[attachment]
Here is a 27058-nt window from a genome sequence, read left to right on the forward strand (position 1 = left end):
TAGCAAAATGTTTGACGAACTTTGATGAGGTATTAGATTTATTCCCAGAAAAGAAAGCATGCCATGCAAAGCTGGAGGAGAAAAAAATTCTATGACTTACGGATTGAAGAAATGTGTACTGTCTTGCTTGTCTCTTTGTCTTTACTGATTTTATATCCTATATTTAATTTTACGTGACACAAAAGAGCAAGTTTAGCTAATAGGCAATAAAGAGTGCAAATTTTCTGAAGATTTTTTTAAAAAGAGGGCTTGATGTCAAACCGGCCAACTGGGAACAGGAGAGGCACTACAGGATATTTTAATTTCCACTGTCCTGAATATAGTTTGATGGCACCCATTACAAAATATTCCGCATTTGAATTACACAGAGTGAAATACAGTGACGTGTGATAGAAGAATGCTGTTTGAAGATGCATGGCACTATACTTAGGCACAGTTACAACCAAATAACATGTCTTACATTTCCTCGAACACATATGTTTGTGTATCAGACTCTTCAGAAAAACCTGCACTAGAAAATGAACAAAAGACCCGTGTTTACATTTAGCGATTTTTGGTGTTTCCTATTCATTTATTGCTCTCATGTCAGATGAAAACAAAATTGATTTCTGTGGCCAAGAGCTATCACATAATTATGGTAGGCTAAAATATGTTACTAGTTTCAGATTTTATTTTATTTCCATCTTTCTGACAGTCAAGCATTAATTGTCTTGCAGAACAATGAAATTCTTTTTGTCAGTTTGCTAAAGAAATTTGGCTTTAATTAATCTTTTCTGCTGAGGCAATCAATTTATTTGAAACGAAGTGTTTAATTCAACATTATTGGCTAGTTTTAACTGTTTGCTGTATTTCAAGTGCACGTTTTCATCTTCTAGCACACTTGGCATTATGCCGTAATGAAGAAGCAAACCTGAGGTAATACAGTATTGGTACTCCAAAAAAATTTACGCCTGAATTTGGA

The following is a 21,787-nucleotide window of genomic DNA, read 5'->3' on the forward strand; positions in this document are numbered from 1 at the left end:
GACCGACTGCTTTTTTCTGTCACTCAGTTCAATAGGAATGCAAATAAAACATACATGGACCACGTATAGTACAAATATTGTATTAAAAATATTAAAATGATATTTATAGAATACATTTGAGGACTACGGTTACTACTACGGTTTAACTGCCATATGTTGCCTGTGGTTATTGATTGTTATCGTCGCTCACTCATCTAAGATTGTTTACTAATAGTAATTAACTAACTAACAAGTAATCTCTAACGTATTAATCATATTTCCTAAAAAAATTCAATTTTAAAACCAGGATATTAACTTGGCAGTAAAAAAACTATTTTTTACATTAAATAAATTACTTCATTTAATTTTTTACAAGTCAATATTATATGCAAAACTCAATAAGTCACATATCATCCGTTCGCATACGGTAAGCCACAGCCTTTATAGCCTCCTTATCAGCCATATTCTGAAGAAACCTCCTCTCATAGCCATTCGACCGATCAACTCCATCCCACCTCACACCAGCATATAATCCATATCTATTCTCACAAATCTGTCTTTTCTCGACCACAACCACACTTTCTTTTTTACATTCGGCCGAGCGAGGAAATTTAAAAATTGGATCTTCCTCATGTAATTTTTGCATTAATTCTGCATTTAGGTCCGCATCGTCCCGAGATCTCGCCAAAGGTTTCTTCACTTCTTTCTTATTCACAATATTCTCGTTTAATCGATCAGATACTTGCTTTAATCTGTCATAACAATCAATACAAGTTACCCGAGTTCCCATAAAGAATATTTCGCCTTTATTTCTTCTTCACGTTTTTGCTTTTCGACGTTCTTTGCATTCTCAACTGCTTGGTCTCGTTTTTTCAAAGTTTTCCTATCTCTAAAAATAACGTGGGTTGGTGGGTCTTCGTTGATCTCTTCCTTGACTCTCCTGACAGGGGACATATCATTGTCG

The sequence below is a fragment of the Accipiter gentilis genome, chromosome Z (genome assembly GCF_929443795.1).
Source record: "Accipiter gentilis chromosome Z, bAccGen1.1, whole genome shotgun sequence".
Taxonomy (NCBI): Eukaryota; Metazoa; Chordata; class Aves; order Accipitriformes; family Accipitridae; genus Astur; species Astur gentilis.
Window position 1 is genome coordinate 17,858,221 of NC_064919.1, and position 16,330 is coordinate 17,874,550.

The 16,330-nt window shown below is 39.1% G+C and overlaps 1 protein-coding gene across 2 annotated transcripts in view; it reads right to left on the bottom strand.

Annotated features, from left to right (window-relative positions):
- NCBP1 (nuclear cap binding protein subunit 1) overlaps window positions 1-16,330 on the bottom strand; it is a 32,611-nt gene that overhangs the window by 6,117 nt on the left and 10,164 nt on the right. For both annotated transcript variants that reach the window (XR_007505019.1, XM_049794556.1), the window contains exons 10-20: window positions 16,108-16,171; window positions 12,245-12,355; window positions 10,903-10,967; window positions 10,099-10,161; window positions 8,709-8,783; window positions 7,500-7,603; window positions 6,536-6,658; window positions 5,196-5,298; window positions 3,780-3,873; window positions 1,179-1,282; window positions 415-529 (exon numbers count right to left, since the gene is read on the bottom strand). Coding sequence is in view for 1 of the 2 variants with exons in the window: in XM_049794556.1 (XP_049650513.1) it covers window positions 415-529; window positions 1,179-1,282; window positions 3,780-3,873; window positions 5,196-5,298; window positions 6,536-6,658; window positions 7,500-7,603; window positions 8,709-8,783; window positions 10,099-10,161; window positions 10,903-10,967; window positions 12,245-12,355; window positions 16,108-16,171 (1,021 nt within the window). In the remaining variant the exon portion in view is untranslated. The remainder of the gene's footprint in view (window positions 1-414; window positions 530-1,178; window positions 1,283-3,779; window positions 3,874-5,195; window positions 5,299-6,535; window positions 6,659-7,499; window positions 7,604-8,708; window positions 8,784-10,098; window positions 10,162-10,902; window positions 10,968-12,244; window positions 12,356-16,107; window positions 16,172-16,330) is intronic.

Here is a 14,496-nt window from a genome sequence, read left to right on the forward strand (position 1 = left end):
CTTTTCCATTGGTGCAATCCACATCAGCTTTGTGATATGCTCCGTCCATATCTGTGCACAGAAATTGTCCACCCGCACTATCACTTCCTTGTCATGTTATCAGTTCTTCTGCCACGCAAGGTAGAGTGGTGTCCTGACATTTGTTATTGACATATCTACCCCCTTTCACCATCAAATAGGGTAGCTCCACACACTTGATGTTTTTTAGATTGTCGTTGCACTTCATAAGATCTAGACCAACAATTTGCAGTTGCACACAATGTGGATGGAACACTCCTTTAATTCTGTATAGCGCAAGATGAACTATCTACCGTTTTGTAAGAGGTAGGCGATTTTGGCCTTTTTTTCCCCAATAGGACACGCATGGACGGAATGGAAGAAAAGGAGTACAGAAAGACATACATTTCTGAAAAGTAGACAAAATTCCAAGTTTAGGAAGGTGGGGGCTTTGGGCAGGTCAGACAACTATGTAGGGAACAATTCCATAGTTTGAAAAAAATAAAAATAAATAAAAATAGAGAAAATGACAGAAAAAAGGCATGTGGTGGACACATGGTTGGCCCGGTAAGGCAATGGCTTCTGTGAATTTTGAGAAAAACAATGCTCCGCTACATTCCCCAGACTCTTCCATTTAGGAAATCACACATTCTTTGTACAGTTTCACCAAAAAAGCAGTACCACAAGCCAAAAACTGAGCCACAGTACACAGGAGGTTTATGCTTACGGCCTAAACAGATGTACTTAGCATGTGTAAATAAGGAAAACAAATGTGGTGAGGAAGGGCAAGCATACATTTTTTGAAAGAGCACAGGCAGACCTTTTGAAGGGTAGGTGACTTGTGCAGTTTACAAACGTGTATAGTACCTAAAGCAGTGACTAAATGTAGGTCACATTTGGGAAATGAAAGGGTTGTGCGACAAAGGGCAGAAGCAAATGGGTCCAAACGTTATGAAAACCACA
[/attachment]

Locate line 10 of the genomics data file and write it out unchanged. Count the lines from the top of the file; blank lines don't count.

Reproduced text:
Annotated features, from left to right (window-relative positions):